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  3. Some of these studies are useful, like the sulforaphane study at Johns Hopkins. The problem is that it will takes a few decades before this reaches your doctor. If you spend some time reading about it, you can take advantage now. No DAN doctor needed. No safety risks. No big expense, just some time.

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  4. Some folks view my post as spam but I feel I have a duty to share what I know if it can help anyone just a little. There is dietary help and Dr. Gerald Edwards explains how he has helped his son.
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    ReplyDelete
  5. While correlation is not causation, I do think the research on circumcision and autism is significant. In recent decades those who circumcise often but not always provide the baby with Acetaminophen (Tylenol) to reduce pain. Other studies have found Acetaminophen use is much more common in babies who later develop autism (see: http://www.ncbi.nlm.nih.gov/pubmed/18445737) and other studies have found countries that have greater acetaminophen use have higher rates of autism. See (http://www.ehjournal.net/content/12/1/41).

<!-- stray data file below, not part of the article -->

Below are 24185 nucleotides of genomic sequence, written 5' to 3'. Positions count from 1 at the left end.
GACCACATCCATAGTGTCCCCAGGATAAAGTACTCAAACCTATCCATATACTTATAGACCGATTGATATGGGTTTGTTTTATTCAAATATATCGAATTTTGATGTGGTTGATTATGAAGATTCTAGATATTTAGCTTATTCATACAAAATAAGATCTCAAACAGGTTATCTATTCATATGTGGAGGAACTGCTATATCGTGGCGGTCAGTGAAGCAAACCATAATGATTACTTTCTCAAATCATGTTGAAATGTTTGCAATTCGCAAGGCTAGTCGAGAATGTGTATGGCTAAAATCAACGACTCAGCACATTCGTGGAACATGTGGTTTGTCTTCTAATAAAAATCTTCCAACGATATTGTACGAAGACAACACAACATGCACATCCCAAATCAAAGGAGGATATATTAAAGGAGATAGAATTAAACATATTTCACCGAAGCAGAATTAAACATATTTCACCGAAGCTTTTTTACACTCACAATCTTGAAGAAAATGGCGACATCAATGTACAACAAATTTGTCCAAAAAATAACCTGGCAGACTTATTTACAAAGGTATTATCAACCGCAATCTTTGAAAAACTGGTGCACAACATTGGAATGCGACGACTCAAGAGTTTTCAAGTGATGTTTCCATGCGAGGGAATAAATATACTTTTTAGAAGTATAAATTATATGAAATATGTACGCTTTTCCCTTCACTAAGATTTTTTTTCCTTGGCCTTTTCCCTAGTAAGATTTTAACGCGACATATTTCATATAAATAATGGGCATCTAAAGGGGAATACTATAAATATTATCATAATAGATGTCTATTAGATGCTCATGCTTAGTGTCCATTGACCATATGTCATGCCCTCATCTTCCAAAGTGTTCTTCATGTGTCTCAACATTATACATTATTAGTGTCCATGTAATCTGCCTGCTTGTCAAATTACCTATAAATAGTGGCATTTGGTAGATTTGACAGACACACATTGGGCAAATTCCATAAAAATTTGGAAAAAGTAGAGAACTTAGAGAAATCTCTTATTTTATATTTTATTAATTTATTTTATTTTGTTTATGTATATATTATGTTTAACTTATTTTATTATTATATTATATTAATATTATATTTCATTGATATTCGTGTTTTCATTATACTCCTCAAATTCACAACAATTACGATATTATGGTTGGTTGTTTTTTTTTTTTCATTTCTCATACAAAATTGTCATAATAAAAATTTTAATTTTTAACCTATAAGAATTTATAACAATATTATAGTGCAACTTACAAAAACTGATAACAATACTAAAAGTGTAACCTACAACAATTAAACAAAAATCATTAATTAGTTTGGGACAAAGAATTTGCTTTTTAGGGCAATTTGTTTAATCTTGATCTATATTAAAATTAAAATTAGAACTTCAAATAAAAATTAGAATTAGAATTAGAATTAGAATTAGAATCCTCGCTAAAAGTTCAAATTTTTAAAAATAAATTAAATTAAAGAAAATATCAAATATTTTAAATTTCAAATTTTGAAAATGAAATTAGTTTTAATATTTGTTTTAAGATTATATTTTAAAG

In addition as autism frequently features sulfation and methylation deficits and acetaminophen requires suflation and methylation for minimally disruptive metabolism, I think it makes sense that acetaminophen use could be particularly problematic in those with a vulnerability to autism. Of course this doesn't mean that all or even most cases of autism are do to acetaminophen use. It suggests to me at least that it is a real risk factor and the widespread use of acetaminophen in infants and children should be stopped.